But, really, when you look at the level of groundwork that needs to be done, it is extensive. The key thing about kauri dieback is that is spreads through foot traffic. It spreads through soil particles being caught up on the hooves or paws of animals, as well as on human beings’ boots, and then the spores of the soil-borne pathogen are transferred—including by pigs, goats, and a number of other creatures. So we are being very careful to ensure that what we can do in terms of mechanisms—like advancing education, really. A lot of people do not really understand how it is spread, so we are putting up different signage in different languages. We are putting up more than 500 extra hygiene stations, which will enable people to clean their boots. We will also be ensuring that boardwalks are built.
So that money is going to be well-spent in the next few years. We are set to begin this month with a detailed data analysis, including the mapping of tracks and the cost estimates for the upgrade. We also need to prioritise the tracks that need to be either closed or contained in some way. Track closures are not something we do readily and easily but sometimes it is the only way to stop the spread of the disease, particularly in the winter months, because when there is mud it sticks to boots and so forth and is more readily spread. So our boardwalk specifications are based on field trials of drainage specifications to ensure the natural flow of water has been improved, and those are the sorts of things we have been planning to do and are now rolling out.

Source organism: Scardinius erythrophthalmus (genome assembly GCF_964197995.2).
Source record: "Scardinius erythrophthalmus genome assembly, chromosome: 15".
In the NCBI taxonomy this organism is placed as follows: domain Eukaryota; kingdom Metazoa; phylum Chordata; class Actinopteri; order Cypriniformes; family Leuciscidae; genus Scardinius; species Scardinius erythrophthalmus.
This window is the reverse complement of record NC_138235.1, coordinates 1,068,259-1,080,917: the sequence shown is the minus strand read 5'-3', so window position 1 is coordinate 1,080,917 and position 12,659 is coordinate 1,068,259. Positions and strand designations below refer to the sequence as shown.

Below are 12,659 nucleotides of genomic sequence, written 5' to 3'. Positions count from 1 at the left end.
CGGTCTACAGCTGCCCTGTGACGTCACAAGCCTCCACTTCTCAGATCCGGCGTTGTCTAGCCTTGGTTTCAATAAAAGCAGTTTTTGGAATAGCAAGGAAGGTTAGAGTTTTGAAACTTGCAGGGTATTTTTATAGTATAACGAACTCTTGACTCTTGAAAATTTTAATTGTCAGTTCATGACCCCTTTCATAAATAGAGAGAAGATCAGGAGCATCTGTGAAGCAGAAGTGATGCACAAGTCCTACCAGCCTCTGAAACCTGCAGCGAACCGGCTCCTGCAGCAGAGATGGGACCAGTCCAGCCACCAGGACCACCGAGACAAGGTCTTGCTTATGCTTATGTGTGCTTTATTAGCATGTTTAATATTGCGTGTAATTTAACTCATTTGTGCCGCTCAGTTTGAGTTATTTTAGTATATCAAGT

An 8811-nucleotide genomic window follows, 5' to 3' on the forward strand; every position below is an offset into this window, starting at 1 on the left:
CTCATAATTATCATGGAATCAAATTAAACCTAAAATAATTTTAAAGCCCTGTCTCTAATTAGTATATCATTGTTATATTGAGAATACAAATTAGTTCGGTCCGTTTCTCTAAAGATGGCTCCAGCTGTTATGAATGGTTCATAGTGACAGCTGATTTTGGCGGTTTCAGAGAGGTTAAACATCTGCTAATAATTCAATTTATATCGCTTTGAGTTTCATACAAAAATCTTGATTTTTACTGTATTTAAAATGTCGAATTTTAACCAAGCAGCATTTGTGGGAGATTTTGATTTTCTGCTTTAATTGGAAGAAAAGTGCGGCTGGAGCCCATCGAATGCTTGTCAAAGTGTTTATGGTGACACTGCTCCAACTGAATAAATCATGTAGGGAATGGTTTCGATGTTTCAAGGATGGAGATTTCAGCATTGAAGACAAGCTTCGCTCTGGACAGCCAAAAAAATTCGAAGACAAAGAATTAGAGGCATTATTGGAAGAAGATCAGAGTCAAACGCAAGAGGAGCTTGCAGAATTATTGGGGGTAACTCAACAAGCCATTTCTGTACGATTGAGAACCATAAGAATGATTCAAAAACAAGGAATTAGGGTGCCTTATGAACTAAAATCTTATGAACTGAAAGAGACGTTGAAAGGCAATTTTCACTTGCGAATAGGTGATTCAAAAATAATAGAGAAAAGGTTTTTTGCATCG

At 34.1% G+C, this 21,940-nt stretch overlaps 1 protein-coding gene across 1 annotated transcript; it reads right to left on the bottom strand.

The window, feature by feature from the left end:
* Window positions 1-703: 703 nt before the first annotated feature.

We cannot, of course, do any of this alone. No one Government department, even if it is as good as the Department of Conservation, can do all of this by itself, so we need partnerships and collaboration. I am pleased to be able to say that regional councils collectively are aiming to commit more than $700,000 per year towards the research programmes, local engagements, and on-the-ground management. They will also contribute significant staff time, which is very welcome. Scion also will make a contribution of around $700,000 towards kauri dieback research over the next 6 years, and that is part of its Ministry of Business, Innovation and Employment funded phytopthora research programme.